By Ron Leone
In August, pro football player James Harrison made the news. Never one to shy away from making controversial comments, including stern criticism of NFL Commissioner Roger Goodell, (a trait he may share with many New England Patriots fans), Harrison went on social media to tell the world that his two sons received “participation trophies,” which “will be given back until they EARN [his emphasis] a real trophy.”
His declaration happens to coincide with a piece from HBO’s news series “Real Sports” entitled “Trophy Nation,” which opens with the reporter’s voiceover describing “…[A] seismic shift in American culture…that miraculously produces nothing but winners.” Adults reward every child with a trophy for participating, and in many cases for merely being on a team’s roster. Critics and scholars in the piece contend that rewarding 5- or 6-year-olds with a participation trophy may not be a bad thing, but when parents do it continually throughout a child’s adolescence—and in some leagues, young adulthood—they are doing more harm than good.
The report includes an interview with Dr. Robert Cloninger, a professor of Psychiatry from Washington University in St. Louis, Missouri who studies the brain. He discusses the biological evidence associated with the “partial reinforcement extinction effect.” His conclusion: “If you constantly reward a kid…you don’t build a capacity for them to be resilient to frustration.” In other words, a steady diet of praise—for example, awarding participation trophies through childhood and adolescence—produces young adults who fold at the first sign of adversity.
Experts in the piece do not mince words; adults are responsible for creating monsters of entitlement, a generation of Millenials (those born, roughly, from 1980-2000) with shelves full of participation trophies who have learned the lesson that they deserve praise just for showing up.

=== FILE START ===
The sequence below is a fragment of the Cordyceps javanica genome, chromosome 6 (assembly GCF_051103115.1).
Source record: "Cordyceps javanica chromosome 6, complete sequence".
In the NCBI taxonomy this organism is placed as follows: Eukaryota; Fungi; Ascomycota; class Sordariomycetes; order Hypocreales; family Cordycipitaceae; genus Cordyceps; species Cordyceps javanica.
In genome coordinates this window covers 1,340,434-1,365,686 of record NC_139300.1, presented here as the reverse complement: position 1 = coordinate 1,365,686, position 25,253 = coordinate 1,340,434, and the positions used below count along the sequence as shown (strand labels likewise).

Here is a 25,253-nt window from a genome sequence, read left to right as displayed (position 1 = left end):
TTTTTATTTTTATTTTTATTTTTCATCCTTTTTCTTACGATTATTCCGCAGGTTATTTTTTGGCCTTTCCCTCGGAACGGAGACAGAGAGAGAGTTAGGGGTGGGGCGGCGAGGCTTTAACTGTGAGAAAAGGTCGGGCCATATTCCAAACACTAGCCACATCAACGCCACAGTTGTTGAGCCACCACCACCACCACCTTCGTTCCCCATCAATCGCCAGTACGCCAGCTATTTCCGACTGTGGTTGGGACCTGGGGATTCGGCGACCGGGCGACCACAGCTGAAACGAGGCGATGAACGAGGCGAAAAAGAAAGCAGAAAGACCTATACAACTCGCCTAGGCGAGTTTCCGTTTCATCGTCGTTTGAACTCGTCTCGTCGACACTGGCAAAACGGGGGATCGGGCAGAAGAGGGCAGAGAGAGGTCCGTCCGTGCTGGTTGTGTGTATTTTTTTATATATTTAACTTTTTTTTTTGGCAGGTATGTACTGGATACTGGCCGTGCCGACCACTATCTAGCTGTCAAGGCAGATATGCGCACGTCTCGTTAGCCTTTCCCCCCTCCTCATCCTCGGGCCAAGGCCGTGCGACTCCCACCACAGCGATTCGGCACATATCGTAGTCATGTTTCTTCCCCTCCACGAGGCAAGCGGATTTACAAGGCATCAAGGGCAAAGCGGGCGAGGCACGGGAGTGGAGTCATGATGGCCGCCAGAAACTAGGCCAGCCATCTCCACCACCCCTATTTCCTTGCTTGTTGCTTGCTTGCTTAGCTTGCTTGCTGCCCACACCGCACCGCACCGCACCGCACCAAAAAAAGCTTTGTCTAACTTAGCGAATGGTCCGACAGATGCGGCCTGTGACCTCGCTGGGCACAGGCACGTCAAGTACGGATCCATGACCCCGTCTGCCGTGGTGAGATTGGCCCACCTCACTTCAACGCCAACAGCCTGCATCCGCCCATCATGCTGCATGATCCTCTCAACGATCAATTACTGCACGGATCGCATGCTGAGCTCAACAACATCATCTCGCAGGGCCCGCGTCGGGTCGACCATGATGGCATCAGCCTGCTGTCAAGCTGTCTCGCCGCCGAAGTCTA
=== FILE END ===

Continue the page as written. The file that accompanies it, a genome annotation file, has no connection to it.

Apparently, for some Millenials, the lesson extends into their college years: According to a 2008 study from the Journal of Youth and Adolescence (cited in the story), one in three college students agreed with the statement that they “deserved at least a B if they attended most classes in a course.” One in three college students is wrong! “Attending most classes” entitles you to nothing. But, what if we substituted “tried” for “attended most classes”? In other words, would you agree that you “deserved at least a B if you tried in a course”? It may be hard to hear, but the answer is still “no.”
Every one of us is expected to try. I try to make my classes interesting and challenging; I try to publish my research in top-tier scholarly journals. Sometimes I fail; not all class meetings go as well as I hope, and good journals reject eight or nine of every 10 submissions they receive. So, I try to learn from these failures and improve, which is when I have to try even harder. Identifying what went wrong, establishing a plan to correct those things, implementing that plan, and assessing the outcome are all ways I try to be a better professor and scholar.
For such a simple word, “try” means different things to different people. Some believe “trying” to write a paper means starting it two days before it is due instead of one, regardless of how long we have known about the assignment, or “trying” to prepare for an exam by reading the material, for the first time, the night before/morning of the test. The truth is, these approaches do work for some people, at least once in a while.
But, if you are “trying” in these ways and not getting the results you desire, then you need to “try” differently. At Stonehill, there are offices (e.g., Academic Services, the Center for Writing and Academic Achievement, the Office of Accessibility Resources) and individuals (e.g., reference librarians, writing tutors, your professors) in place to help you “try” more efficiently.
Failing at something does not make us failures in life, just like losing at sports doesn’t make us losers in life. Everyone tries and fails. But, grown-ups do not deserve trophies for trying. Our reward is learning from the failure by not repeating the same mistakes, and trying to do better next time.